Trust and communication are cornerstones of every good working relationship. These are especially important ingredients for making your boss’s life easier (and creating a good impression, too). There are a few other good ways to meet this goal. Let’s look at the top five.
1. Be trustworthy.
Commit to being the kind of employee your boss can trust to:
- Deliver – always make your deadlines.
- Represent the brand – when you understand and commit to the mission and values of your organization, your boss can trust you to be an ambassador.
- Show up – arrive at work on time.
2. Communicate effectively.
Communication counts, too:
- Honor your word – clearly say what you mean and mean what you say. Your boss wants to be able to value your perspective and input.
- Be honest and open – don’t offer one set of comments to your boss and another at the water cooler.
- Share your view – you have a unique perspective of projects and the work environment. Share what you know with your boss to help broaden his or her view.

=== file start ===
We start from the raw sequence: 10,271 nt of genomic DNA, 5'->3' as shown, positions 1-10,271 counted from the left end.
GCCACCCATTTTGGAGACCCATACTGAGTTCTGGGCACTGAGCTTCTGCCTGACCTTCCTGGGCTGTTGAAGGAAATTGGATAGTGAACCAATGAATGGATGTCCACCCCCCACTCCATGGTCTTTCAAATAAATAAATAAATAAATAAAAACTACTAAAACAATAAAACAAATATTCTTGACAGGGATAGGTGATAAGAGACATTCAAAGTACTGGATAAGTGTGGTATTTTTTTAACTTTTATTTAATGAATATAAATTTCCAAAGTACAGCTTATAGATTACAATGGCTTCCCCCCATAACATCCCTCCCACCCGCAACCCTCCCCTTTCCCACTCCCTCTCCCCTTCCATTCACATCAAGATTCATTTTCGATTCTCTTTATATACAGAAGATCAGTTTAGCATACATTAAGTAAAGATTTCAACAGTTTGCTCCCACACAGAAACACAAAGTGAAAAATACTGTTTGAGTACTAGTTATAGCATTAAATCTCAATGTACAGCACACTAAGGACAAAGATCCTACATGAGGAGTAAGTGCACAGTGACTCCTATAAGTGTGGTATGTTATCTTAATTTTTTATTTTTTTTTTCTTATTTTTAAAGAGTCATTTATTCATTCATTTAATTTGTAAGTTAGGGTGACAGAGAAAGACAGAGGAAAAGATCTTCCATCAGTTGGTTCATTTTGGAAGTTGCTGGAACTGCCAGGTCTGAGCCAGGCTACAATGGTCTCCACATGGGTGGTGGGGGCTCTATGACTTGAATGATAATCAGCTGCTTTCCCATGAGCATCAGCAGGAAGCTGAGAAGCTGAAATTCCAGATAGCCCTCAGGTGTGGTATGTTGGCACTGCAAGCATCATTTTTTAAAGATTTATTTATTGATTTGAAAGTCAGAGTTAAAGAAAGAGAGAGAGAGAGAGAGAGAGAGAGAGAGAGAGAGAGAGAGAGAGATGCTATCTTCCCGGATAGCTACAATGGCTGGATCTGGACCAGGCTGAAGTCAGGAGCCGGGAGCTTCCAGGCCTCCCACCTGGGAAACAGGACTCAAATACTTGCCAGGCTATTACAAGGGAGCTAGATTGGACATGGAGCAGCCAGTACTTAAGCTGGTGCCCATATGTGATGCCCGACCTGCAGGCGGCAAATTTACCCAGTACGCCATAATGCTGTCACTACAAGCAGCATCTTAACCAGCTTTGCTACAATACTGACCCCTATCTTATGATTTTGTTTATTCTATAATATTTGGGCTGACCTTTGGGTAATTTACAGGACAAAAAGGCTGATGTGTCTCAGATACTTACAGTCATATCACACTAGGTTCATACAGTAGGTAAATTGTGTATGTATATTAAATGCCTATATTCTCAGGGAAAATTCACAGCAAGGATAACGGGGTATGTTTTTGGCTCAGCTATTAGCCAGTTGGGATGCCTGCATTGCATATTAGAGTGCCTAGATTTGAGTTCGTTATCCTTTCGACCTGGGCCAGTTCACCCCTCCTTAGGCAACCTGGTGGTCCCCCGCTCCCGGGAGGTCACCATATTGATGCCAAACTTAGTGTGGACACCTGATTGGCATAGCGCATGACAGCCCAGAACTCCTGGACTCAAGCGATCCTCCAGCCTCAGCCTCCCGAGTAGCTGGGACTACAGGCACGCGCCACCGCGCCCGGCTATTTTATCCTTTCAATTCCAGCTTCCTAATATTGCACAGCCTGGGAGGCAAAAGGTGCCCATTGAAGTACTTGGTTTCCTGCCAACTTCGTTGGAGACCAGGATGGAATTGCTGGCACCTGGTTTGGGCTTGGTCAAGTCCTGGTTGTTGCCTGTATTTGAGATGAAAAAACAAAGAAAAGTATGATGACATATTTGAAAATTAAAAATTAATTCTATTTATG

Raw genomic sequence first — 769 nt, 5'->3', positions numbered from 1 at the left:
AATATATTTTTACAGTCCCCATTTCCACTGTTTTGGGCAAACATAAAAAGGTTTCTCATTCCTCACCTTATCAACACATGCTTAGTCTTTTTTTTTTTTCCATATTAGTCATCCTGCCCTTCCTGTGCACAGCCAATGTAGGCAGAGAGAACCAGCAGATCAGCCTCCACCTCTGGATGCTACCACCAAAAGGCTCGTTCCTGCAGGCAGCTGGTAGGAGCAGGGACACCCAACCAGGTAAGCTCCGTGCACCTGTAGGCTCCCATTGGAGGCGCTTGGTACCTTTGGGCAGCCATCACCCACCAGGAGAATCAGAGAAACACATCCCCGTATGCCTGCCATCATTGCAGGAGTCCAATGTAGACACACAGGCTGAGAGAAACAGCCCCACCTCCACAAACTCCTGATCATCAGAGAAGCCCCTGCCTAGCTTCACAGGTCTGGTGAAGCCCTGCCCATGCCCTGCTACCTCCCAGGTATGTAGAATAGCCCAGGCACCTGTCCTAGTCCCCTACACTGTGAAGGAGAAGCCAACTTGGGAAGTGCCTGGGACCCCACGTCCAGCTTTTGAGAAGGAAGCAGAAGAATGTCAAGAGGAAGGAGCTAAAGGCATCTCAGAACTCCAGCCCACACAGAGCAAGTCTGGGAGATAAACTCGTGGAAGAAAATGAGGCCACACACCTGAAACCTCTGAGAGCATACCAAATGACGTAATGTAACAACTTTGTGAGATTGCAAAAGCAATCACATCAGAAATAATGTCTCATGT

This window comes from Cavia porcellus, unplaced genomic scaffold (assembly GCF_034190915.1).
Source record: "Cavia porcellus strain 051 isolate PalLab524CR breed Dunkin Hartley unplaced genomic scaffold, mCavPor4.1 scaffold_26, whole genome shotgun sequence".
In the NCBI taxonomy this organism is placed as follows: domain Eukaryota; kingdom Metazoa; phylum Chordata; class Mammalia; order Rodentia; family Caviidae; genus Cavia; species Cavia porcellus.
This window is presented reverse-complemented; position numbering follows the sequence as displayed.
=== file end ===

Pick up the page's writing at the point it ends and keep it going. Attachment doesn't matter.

- Offer suggestions – problems will come up in every work setting. Rather than always being the bearer of bad news, be willing to explore and offer creative solutions.
- Share concerns – if something is wrong, don’t sulk and make your boss wonder or guess what the problem might be. Schedule a meeting at a convenient time and share your concerns.
3. Cultivate emotional intelligence.
Self-awareness is one of the biggest indicators of success in the workplace. Emotional intelligence lets you understand what is happening within yourself at any given moment as well as how others experience you. Use this information for better relationships that contribute to a more productive work environment. You’ll be a stand out employee.
4. See your boss as a person.
Get to know something about your boss – the person behind the title. When you know something about the boss you will understand how best to share information, what goals matter most, and how or when to take some of the load off.
5. Be self-directive.
Don’t force your boss to be a micro manager. Take initiative wherever you can. Be responsible for your learning and growth, ask questions, offer answers, look for opportunities that interest you and take advantage of them as appropriate. Keep your boss in the loop as you go.
Ultimately, your boss needs to be able to depend on you to help them do their best work. As the saying goes, everyone sinks or swims together. Your boss needs to depend on you to keep the boat afloat.